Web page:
See also: Sitzen



From Middle High German sitzen, from Old High German sizzen, originally *sitten, from Proto-Germanic *sitjaną, from Proto-Indo-European *sédyeti. Cognate with Low German sitten, Dutch zitten, English sit, Danish sidde.


  • IPA(key): /ˈzɪtsn̩/, /ˈzɪtsən/
  • (file)


sitzen (class 5 strong, third-person singular present sitzt, past tense saß, past participle gesessen, past subjunctive säße, auxiliary haben or sein)

  1. (intransitive) to sit; to perch
  2. (intransitive) to stay (in one place); to remain; to be (in a particular place or state)
    Wir saßen fest!We were stuck!
  3. (intransitive, of clothing) to fit
  4. (intransitive, in certain constructions) to be (e.g. with voller)
    Der Schrank sitzt voller Motten.The cupboard is full of moths.
  5. (intransitive, colloquial) to do time; to spend time in jail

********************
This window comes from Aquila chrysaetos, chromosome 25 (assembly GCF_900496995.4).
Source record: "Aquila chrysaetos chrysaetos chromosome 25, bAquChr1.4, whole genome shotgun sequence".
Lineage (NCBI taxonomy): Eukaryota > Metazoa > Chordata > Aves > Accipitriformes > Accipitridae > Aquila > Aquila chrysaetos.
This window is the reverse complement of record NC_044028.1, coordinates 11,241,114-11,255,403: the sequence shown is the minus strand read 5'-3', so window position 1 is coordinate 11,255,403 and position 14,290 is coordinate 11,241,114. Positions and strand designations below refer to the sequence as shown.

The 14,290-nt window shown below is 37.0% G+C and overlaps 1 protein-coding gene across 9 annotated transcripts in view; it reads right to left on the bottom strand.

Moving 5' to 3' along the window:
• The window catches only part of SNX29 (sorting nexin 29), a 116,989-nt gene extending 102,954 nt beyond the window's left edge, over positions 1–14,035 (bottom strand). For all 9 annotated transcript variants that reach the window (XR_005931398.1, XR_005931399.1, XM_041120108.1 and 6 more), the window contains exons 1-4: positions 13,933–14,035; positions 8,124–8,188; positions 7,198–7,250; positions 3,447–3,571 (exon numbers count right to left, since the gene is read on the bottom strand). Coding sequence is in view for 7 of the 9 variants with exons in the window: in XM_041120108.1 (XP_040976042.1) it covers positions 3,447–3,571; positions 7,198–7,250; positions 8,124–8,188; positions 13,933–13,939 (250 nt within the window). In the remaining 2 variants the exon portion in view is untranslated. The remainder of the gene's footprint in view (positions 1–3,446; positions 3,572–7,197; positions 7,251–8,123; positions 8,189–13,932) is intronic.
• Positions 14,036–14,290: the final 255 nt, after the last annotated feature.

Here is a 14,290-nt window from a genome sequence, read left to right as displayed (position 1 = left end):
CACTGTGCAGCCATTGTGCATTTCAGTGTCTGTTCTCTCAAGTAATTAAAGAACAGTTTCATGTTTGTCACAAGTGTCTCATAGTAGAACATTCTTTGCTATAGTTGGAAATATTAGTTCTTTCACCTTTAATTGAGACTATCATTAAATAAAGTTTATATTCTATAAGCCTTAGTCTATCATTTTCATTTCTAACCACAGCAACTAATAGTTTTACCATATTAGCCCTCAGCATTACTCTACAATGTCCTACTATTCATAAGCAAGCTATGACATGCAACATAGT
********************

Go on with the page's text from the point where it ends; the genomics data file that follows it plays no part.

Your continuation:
6. (intransitive, colloquial, of a strike, a comment, etc.) to hit home; to have a significant effect
  7. (intransitive, Switzerland) to sit down

Usage notesEdit

The most frequent auxiliary with sitzen is haben: Ich habe gesessen. In northern and central Germany, only this form is used. In southern Germany, Austria, and Switzerland, sein is common in the vernacular and also, alternatively, in standard usage: Ich bin gesessen. However, for some meanings like 5 and 6, haben is used everywhere. This can lead to misunderstandings.


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